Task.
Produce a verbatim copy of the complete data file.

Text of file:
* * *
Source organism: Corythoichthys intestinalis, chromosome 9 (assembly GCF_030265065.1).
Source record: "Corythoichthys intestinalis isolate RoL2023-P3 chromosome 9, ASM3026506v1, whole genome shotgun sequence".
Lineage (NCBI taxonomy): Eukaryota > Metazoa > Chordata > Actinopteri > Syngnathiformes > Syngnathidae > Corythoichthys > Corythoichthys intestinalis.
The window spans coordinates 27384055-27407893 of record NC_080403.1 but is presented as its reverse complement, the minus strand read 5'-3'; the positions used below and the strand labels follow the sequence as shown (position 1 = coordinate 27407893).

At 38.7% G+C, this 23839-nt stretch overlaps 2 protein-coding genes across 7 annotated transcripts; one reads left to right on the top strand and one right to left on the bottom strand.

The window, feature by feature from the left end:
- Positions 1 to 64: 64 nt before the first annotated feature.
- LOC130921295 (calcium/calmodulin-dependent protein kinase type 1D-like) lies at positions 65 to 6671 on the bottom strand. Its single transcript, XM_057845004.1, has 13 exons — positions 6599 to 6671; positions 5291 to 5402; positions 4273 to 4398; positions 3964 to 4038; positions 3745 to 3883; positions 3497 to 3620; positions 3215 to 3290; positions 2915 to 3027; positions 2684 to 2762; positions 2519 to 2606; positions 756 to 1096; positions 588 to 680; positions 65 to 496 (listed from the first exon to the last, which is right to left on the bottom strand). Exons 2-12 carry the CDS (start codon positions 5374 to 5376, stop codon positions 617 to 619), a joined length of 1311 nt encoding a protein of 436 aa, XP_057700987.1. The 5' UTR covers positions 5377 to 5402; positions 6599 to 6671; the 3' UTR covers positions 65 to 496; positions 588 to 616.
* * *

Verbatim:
Source organism: Corythoichthys intestinalis, chromosome 9 (assembly GCF_030265065.1).
Source record: "Corythoichthys intestinalis isolate RoL2023-P3 chromosome 9, ASM3026506v1, whole genome shotgun sequence".
Lineage (NCBI taxonomy): Eukaryota > Metazoa > Chordata > Actinopteri > Syngnathiformes > Syngnathidae > Corythoichthys > Corythoichthys intestinalis.
The window spans coordinates 27384055-27407893 of record NC_080403.1 but is presented as its reverse complement, the minus strand read 5'-3'; the positions used below and the strand labels follow the sequence as shown (position 1 = coordinate 27407893).

At 38.7% G+C, this 23839-nt stretch overlaps 2 protein-coding genes across 7 annotated transcripts; one reads left to right on the top strand and one right to left on the bottom strand.

The window, feature by feature from the left end:
- Positions 1 to 64: 64 nt before the first annotated feature.
- LOC130921295 (calcium/calmodulin-dependent protein kinase type 1D-like) lies at positions 65 to 6671 on the bottom strand. Its single transcript, XM_057845004.1, has 13 exons — positions 6599 to 6671; positions 5291 to 5402; positions 4273 to 4398; positions 3964 to 4038; positions 3745 to 3883; positions 3497 to 3620; positions 3215 to 3290; positions 2915 to 3027; positions 2684 to 2762; positions 2519 to 2606; positions 756 to 1096; positions 588 to 680; positions 65 to 496 (listed from the first exon to the last, which is right to left on the bottom strand). Exons 2-12 carry the CDS (start codon positions 5374 to 5376, stop codon positions 617 to 619), a joined length of 1311 nt encoding a protein of 436 aa, XP_057700987.1. The 5' UTR covers positions 5377 to 5402; positions 6599 to 6671; the 3' UTR covers positions 65 to 496; positions 588 to 616.